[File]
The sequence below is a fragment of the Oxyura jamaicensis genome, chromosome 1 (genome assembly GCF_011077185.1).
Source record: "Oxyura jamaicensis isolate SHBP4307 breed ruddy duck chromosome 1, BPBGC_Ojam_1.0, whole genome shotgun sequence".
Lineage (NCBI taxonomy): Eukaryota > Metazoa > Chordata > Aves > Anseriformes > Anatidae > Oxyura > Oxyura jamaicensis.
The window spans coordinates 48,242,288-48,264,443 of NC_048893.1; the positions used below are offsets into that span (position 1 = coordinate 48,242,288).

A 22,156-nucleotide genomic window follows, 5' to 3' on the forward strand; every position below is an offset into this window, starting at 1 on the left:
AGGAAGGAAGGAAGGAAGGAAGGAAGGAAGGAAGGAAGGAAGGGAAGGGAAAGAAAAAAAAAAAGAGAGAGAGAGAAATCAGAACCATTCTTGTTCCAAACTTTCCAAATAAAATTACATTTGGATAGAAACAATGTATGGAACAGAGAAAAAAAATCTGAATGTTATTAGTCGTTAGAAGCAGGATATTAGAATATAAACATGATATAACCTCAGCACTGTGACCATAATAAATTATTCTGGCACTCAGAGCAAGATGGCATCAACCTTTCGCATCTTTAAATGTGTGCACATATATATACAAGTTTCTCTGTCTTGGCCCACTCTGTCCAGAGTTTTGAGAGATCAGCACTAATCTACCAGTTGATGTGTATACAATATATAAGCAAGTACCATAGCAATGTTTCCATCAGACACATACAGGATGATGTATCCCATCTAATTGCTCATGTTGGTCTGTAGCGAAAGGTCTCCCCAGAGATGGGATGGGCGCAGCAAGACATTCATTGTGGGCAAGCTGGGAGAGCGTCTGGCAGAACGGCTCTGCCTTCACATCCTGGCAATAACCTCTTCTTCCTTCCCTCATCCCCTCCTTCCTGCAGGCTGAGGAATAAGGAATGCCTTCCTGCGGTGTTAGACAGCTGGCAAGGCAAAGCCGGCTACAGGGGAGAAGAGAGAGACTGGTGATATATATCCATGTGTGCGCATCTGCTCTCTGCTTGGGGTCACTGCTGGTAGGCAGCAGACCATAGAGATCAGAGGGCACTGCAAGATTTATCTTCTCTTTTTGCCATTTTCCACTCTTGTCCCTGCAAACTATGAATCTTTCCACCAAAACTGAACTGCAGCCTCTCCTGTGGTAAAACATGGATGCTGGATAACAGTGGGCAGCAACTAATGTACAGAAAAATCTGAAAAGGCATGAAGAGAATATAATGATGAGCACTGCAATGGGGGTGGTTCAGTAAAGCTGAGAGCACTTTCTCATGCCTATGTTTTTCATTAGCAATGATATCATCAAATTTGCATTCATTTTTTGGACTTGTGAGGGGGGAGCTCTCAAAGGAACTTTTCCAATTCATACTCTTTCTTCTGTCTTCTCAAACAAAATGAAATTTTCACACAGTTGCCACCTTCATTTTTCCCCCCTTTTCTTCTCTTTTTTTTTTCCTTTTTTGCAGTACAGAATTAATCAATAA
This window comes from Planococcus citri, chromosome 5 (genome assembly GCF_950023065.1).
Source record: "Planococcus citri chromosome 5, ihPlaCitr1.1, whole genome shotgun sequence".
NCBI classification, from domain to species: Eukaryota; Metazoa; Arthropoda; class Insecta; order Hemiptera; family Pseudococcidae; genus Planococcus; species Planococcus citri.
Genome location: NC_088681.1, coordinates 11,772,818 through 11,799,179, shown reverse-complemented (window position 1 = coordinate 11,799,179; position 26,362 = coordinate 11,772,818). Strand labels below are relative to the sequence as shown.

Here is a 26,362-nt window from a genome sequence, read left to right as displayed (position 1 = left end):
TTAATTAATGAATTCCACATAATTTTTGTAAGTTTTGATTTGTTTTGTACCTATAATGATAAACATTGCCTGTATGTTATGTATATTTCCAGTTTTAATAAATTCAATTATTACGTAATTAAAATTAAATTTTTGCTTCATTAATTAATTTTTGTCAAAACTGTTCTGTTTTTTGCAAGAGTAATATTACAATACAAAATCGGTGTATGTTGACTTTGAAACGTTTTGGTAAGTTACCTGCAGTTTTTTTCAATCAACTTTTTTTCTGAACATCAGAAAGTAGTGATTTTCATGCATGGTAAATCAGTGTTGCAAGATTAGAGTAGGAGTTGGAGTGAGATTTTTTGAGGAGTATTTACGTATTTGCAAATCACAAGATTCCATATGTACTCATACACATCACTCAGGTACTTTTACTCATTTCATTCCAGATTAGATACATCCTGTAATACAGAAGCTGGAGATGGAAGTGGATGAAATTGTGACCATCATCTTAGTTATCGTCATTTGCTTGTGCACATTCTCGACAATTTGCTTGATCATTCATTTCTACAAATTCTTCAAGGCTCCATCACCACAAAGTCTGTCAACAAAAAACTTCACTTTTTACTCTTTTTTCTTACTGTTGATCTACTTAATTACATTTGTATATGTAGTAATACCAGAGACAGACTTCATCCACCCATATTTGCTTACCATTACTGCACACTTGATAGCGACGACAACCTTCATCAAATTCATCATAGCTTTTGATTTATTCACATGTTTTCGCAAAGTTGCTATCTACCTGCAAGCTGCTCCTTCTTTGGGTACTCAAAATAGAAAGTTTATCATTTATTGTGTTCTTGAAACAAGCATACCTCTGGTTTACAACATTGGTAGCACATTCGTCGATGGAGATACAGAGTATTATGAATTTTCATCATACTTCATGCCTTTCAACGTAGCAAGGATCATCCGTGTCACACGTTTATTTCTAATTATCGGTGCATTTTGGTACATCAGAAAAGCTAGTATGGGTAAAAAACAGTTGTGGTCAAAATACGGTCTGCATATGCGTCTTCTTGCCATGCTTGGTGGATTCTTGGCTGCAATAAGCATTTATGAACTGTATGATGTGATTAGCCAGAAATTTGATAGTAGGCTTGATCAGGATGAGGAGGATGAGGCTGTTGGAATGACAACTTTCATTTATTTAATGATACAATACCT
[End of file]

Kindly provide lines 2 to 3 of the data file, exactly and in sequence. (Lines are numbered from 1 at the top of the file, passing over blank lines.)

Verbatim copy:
Source record: "Oxyura jamaicensis isolate SHBP4307 breed ruddy duck chromosome 1, BPBGC_Ojam_1.0, whole genome shotgun sequence".
Lineage (NCBI taxonomy): Eukaryota > Metazoa > Chordata > Aves > Anseriformes > Anatidae > Oxyura > Oxyura jamaicensis.